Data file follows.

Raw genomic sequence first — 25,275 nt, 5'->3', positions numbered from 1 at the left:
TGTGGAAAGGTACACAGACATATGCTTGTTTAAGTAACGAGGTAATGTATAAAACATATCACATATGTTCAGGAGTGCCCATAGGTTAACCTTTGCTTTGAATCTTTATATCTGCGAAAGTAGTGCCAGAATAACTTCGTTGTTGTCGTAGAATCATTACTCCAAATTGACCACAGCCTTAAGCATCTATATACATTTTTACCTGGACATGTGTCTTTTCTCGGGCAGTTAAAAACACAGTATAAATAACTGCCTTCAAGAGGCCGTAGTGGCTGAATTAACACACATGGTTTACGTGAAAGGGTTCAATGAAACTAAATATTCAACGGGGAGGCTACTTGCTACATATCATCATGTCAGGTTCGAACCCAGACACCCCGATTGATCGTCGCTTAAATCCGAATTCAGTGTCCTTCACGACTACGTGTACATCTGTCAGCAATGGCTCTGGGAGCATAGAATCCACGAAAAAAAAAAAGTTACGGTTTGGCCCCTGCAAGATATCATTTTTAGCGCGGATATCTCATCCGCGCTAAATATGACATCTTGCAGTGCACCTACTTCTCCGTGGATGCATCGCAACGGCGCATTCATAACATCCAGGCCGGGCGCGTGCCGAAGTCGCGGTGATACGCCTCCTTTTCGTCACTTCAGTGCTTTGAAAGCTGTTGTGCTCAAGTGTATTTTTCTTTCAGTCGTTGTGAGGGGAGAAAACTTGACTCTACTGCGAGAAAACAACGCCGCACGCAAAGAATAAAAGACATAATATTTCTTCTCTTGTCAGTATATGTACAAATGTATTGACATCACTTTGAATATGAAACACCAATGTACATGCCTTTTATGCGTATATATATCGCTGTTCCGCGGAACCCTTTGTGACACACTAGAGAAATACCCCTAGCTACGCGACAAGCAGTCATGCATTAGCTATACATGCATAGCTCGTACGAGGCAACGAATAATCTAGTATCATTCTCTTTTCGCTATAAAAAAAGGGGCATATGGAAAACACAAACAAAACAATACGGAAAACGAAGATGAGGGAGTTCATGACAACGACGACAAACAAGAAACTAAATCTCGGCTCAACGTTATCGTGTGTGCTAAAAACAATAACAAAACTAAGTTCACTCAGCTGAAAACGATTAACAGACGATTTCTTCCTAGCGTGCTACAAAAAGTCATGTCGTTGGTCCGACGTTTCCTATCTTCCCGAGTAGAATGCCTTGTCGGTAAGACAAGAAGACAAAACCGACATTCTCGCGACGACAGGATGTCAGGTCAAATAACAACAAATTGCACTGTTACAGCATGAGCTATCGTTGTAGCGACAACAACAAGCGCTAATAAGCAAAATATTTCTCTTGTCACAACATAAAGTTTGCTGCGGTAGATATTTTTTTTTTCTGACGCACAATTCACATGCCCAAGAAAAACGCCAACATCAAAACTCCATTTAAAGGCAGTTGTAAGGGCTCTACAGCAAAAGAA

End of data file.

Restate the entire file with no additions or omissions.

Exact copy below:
Raw genomic sequence first — 25,275 nt, 5'->3', positions numbered from 1 at the left:
TGTGGAAAGGTACACAGACATATGCTTGTTTAAGTAACGAGGTAATGTATAAAACATATCACATATGTTCAGGAGTGCCCATAGGTTAACCTTTGCTTTGAATCTTTATATCTGCGAAAGTAGTGCCAGAATAACTTCGTTGTTGTCGTAGAATCATTACTCCAAATTGACCACAGCCTTAAGCATCTATATACATTTTTACCTGGACATGTGTCTTTTCTCGGGCAGTTAAAAACACAGTATAAATAACTGCCTTCAAGAGGCCGTAGTGGCTGAATTAACACACATGGTTTACGTGAAAGGGTTCAATGAAACTAAATATTCAACGGGGAGGCTACTTGCTACATATCATCATGTCAGGTTCGAACCCAGACACCCCGATTGATCGTCGCTTAAATCCGAATTCAGTGTCCTTCACGACTACGTGTACATCTGTCAGCAATGGCTCTGGGAGCATAGAATCCACGAAAAAAAAAAAGTTACGGTTTGGCCCCTGCAAGATATCATTTTTAGCGCGGATATCTCATCCGCGCTAAATATGACATCTTGCAGTGCACCTACTTCTCCGTGGATGCATCGCAACGGCGCATTCATAACATCCAGGCCGGGCGCGTGCCGAAGTCGCGGTGATACGCCTCCTTTTCGTCACTTCAGTGCTTTGAAAGCTGTTGTGCTCAAGTGTATTTTTCTTTCAGTCGTTGTGAGGGGAGAAAACTTGACTCTACTGCGAGAAAACAACGCCGCACGCAAAGAATAAAAGACATAATATTTCTTCTCTTGTCAGTATATGTACAAATGTATTGACATCACTTTGAATATGAAACACCAATGTACATGCCTTTTATGCGTATATATATCGCTGTTCCGCGGAACCCTTTGTGACACACTAGAGAAATACCCCTAGCTACGCGACAAGCAGTCATGCATTAGCTATACATGCATAGCTCGTACGAGGCAACGAATAATCTAGTATCATTCTCTTTTCGCTATAAAAAAAGGGGCATATGGAAAACACAAACAAAACAATACGGAAAACGAAGATGAGGGAGTTCATGACAACGACGACAAACAAGAAACTAAATCTCGGCTCAACGTTATCGTGTGTGCTAAAAACAATAACAAAACTAAGTTCACTCAGCTGAAAACGATTAACAGACGATTTCTTCCTAGCGTGCTACAAAAAGTCATGTCGTTGGTCCGACGTTTCCTATCTTCCCGAGTAGAATGCCTTGTCGGTAAGACAAGAAGACAAAACCGACATTCTCGCGACGACAGGATGTCAGGTCAAATAACAACAAATTGCACTGTTACAGCATGAGCTATCGTTGTAGCGACAACAACAAGCGCTAATAAGCAAAATATTTCTCTTGTCACAACATAAAGTTTGCTGCGGTAGATATTTTTTTTTTCTGACGCACAATTCACATGCCCAAGAAAAACGCCAACATCAAAACTCCATTTAAAGGCAGTTGTAAGGGCTCTACAGCAAAAGAA